Welcome back friends and fans to another review of GT. This episode is entitled “The Mural”. J.J. is hired to paint a mural at the local bank, just as Thelma is offered a college scholarship. Hope you enjoy the review.
Willona was telling Florida how educational her job at the boutique was. She stated she didn’t like to gossip but stated that a neighbor bought a size 7 when she hadn’t worn a size 7 since she was 7. She then said her husband called, claiming he was going to a lodge meeting the previous night. Florida asked James if he knew the guy, he said he saw him at the lodge meeting the night before. J.J. and Michael came home and J.J. asked what did they see in his hands and Florida answered nothing. He sold one of his paintings for $5. Thelma came in with the exciting news that she won an alumni scholarship to the University of Chicago. However, she needed $200 for books and other expenses. Florida announced that James had a college fund for Thelma’s college expenses in which he put 50 cents a week away for it. James then conceded that he had to dip in for Florida’s gallbladder surgery and for J.J.’s dental bill, as well as other expenses.
A frustrated James seethed about how if it’s not one thing, it’s another. Florida then assured him that where there’s a will. there’s a way. James fumed that will hasn’t been around and he can’t see any way. When a knock came to the door. J.J. said that may be will now. Their visitor was a gentleman named Mr. Hewitt from Hewitt Trust And Savings Bank. He commissioned J.J. to paint a new mural for the bank, after spotting the portrait that J.J. sold. He offered J.J. $250 for the mural but J.J., at first, tried to negotiate for more, but James stopped him in time to accept. Of course, J.J. used the money for Thelma’s college expenses. As Thelma and the family were thanking J.J. for the offer, James went to pray and asked God about how something didn’t seem right with him and wanted to know what. Of course, it was because J.J. came through instead of him and his pride was hurt.
That evening, J.J. was too excited to sleep and started imagining even better things coming his way. Meanwhile, James had a nightmare about walking through a field and falling in a stream. He broke his leg and a bunch of alligators were about to feast on his body. Then J.J. reached down and saved him, just as the alligators were sharpening their teeth for their Sunday meal. J.J. tipped his hat and said to them “sorry you have to miss your Sunday delight because Dad was saved by Kid Dyn-O-Mite”. Florida reminded him that he dreamt that because J.J. was able to help Thelma and not him. Then he said to Florida that while they were up, she should make him a sandwich, for he was down in that hole a long time. lol.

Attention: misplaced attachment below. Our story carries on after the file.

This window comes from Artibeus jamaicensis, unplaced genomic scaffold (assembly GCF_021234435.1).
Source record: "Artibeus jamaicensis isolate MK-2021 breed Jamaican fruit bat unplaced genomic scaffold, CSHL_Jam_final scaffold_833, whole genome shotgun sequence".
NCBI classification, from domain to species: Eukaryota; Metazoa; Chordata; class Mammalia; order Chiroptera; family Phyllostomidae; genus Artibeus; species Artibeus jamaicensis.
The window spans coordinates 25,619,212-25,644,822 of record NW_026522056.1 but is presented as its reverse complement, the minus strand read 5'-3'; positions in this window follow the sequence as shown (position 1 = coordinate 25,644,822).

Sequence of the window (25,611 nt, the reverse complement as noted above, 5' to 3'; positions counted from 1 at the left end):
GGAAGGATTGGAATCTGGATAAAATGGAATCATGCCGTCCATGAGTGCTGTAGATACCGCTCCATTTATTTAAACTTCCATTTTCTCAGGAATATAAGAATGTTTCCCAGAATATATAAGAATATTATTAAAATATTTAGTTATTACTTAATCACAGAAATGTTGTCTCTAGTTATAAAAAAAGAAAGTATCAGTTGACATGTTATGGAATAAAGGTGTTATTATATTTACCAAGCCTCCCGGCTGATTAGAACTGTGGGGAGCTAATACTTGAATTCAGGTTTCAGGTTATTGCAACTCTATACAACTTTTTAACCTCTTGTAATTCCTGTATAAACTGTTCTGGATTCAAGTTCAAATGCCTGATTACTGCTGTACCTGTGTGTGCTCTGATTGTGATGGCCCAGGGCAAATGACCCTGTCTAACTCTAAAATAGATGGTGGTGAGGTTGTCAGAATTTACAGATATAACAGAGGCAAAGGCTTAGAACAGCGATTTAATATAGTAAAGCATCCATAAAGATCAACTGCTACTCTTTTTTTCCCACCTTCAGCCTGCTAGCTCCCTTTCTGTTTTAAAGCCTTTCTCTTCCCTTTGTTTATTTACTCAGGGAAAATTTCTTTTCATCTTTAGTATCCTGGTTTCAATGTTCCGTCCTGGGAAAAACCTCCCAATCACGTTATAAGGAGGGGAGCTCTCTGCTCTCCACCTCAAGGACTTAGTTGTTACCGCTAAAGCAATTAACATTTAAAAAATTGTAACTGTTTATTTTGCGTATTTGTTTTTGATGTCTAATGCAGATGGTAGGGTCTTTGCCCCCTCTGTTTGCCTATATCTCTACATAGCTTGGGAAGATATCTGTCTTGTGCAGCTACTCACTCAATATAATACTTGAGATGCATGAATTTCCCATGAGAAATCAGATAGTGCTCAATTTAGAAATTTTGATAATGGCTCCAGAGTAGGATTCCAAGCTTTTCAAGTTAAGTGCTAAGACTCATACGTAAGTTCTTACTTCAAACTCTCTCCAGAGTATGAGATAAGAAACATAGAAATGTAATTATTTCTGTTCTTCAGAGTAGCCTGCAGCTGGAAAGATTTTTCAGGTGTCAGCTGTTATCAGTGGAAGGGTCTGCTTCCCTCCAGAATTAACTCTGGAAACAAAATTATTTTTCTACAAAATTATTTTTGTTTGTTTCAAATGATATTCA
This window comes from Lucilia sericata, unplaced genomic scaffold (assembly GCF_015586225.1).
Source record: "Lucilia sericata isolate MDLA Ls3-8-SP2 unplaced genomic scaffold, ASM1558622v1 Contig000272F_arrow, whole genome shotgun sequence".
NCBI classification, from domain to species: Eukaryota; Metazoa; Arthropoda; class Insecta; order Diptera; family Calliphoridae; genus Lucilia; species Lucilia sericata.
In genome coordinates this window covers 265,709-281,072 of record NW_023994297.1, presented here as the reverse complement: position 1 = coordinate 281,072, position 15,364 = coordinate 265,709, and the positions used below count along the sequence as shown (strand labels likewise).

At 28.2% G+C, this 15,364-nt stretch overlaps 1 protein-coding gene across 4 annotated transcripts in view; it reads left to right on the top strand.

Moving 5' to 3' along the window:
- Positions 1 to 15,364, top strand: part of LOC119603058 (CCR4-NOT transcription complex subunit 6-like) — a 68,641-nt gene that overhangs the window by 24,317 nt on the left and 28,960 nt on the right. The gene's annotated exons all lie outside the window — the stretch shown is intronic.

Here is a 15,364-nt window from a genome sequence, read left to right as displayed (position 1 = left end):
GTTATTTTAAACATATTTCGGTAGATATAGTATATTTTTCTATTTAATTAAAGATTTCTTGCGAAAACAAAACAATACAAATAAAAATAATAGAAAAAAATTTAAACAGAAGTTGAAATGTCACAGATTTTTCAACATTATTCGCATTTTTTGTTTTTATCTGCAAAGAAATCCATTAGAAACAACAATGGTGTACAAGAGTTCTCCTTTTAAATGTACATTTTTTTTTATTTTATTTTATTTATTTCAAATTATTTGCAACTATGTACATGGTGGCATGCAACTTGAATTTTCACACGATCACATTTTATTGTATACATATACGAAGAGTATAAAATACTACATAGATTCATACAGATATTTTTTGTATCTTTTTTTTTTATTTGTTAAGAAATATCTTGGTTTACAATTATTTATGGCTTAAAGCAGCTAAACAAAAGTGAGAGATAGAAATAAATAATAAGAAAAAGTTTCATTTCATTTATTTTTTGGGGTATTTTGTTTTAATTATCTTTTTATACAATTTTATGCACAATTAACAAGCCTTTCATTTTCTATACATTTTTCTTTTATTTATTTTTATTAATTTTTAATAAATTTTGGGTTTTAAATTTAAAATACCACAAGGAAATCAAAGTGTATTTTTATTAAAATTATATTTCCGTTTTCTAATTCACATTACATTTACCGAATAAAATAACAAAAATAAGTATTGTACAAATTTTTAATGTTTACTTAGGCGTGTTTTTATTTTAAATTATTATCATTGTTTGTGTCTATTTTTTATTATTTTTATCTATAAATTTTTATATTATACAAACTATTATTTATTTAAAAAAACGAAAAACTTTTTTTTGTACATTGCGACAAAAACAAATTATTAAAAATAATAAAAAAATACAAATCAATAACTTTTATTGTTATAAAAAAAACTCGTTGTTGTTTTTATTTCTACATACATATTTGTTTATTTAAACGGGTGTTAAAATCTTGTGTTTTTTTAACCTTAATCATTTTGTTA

While at the bank, Mr. Hewitt announced J.J. to present his painting for the mural. After he named everyone responsible for his talent, his mom and dad, Thelma, Michael and Willona. J.J. and Mr. Hewitt presented his portrait of a pool hall. A furious Mr. Hewitt refused to pay for the painting because it represented a bar rather than a bank. James approached and him and angrily demanded he pay for the portrait, for he and everyone else liked it and Mr. Hewitt told him to paint whatever he wanted with no restrictions. J.J. told James how proud he was because he didn’t have the guts to make things right when they were wrong like James did. James smiled and looked up and said ‘you hear that, he’s proud of me”. (Of course he was, James was one great father)
Original airdate December 2, 1975
Written by Thad Mumford, Dick Bensfield and Perry Grant
Directed by Herbert Kenwith
Guest star James A. Wheaton (2nd appearance)
A good episode that reflects on J.J. budding talent as an artist. It also demonstrated the old-fashioned thinking of James, that he believed only the family patriarch should be the sole provider. It was also good to see that James believed in the Lord as much as Florida, for he wasn’t a praying man. I also get the feeling that Mr. Hewitt would decide at the last minute he didn’t like the painting and would refuse to pay, no matter what J.J. painted.